Self-Dissections by Danny Quirk

Illustration // Monday, July 22, 2013
Massachusetts-based artist Danny Quirk specializes in photo realistic watercolors of anatomical structures, painting what cameras cannot capture with quite as much precision and delicacy as the artist's hand. Quirk's work combines classic poses in dramatic chiaroscuro lighting with a contemporary twist, creating portraits of self-discovery through dissection. This intimate uncovering of the structures that lay beneath the skin mirrors humanity's quest for self-understanding, whether in an emotional, spiritual, or physical sense. 

Stardust by Sergio Albiac

Illustration // Monday, July 22, 2013
Sergio Albiac is a visual artist based in Barcelona, Spain, whose process of production involves writing computer programs to generate complex images of beauty and emotion. In his latest artist foray into "generative portraiture," Albiac employs the concept of nucleosynthesis, essentially the cosmic creation of stardust, to compose automated collage portraits that source photographs from The Hubble Space Telescope. The resulting images are not only universally appealling as works of abstracted beauty, but also representative of our place in the cosmos as material beings essentially made of star stuff.

Lin Xue's Organic Meditations

Illustration // Monday, July 22, 2013
It's a true visual feast to study the fine lines and curving shapes of  Hong Kong-based artist Lin Xue's intricate and contemplative work. Intuitively created after long sojourns into the mountains of China, Xue's tools of choice reflect the raw, elemental contents of his drawings; sharpened shards of bamboo dipped in pools of ink depict the most basic structures of life in a thriving ecosystem, interpreted on paper through a dreamlike veil of almost otherworldly beauty. The self-taught artist has always been drawn to the "orchestral energy" of the natural world, attempting to recreate its resonating vibrations through the meditative process of his art.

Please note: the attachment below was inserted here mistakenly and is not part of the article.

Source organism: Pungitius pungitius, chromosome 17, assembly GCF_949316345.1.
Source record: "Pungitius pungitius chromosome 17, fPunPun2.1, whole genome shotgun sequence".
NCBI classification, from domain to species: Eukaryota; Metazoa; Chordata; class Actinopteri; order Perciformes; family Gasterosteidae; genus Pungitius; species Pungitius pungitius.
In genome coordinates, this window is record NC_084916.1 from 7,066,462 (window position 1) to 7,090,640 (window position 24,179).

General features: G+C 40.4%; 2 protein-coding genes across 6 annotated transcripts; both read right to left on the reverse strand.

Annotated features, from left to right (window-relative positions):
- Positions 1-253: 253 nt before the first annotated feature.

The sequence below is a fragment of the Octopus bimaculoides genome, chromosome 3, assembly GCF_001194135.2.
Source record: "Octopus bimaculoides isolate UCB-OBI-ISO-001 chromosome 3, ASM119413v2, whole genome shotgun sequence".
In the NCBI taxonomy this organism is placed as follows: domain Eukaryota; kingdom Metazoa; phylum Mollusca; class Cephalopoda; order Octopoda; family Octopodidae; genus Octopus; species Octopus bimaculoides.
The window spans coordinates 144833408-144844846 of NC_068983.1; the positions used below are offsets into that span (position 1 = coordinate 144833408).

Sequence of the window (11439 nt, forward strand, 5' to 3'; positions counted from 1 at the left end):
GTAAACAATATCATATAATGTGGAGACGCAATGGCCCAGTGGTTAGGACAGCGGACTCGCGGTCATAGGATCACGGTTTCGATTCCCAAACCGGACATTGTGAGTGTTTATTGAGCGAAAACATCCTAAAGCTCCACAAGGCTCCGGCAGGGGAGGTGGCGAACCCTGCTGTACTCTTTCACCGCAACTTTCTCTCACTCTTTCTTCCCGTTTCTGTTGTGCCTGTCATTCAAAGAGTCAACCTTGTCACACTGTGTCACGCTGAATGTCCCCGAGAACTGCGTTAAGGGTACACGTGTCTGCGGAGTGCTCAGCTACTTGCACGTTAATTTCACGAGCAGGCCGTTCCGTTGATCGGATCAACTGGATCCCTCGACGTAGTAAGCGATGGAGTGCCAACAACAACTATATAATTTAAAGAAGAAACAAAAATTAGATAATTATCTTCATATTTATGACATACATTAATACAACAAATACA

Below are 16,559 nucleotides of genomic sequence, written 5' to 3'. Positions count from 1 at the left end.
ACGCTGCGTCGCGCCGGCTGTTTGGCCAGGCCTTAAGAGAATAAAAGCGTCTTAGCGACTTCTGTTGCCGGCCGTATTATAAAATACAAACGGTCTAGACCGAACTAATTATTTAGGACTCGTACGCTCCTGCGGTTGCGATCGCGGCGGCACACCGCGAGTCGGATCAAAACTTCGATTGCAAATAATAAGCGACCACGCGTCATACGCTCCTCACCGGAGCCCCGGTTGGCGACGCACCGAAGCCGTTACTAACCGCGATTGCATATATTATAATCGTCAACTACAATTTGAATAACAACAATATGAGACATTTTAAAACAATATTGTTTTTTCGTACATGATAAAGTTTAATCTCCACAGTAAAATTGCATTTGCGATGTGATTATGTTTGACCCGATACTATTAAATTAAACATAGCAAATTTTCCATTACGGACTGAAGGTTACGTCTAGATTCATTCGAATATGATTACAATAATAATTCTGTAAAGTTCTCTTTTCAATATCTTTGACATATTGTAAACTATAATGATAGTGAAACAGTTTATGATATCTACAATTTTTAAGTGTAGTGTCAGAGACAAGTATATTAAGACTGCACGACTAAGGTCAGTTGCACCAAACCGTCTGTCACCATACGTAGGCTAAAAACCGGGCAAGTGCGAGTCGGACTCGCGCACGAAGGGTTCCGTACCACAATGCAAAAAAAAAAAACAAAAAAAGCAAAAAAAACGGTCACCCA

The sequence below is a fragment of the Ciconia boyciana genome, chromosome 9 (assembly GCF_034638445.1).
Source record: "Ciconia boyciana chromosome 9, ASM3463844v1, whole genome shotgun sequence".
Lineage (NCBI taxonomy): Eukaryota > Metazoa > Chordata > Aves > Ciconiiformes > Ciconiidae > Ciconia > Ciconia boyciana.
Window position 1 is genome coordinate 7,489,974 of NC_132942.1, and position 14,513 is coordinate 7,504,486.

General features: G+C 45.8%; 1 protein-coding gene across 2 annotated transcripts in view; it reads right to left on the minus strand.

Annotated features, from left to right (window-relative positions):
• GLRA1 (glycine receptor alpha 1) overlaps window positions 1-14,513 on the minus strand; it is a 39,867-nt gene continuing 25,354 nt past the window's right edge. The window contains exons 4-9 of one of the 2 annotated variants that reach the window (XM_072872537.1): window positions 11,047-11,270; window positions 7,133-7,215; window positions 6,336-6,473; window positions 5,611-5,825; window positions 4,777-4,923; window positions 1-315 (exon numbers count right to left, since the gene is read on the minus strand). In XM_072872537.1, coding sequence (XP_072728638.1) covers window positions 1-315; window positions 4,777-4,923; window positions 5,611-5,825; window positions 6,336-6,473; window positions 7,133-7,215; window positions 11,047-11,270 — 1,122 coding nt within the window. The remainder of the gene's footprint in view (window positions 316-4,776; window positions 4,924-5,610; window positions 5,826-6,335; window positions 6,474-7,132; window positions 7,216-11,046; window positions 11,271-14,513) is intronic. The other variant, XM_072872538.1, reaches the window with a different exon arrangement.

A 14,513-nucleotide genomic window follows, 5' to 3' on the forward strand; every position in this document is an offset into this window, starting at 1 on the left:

Higgs Boson Mural by Josef Kristofoletti

Illustration // Monday, July 15, 2013
This impressive time-lapse video presents the painstaking work undertaken by international artist Josef Kristofoletti to create a three story tall mural for the ATLAS Experiment at CERN, or the European Organization for Nuclear Research. Collaborating closely on location with CERN physicists, over the course of a year Kristofoletti developed a project that visually interpreted what the Higgs boson might possibly look like. The result is an astonishing mural that captures the spirit of inquiry present in and essential to the pursuit of science and the artistic process.

Irene Shkarovska's Lovely Osteology

Illustration // Monday, July 15, 2013
Ukrainian graphic designer and illustrator Irene Shkarovska has created some exceedingly beautiful and stylish illustrations for an anatomical book on osteology, or the scientific study of bones. Her delicate linework and use of faded colors elevates these pieces from detached scientific views of human bone to visually exquisite interpretations of our skeletal structures. Shkarovska's creations follow in a long line of science art that serves both its objective purpose as well as appeals to the creative eye and sense of aesthetic pleasure, mirroring the sensation of awe and wonder that motivates all scientific thought and progress.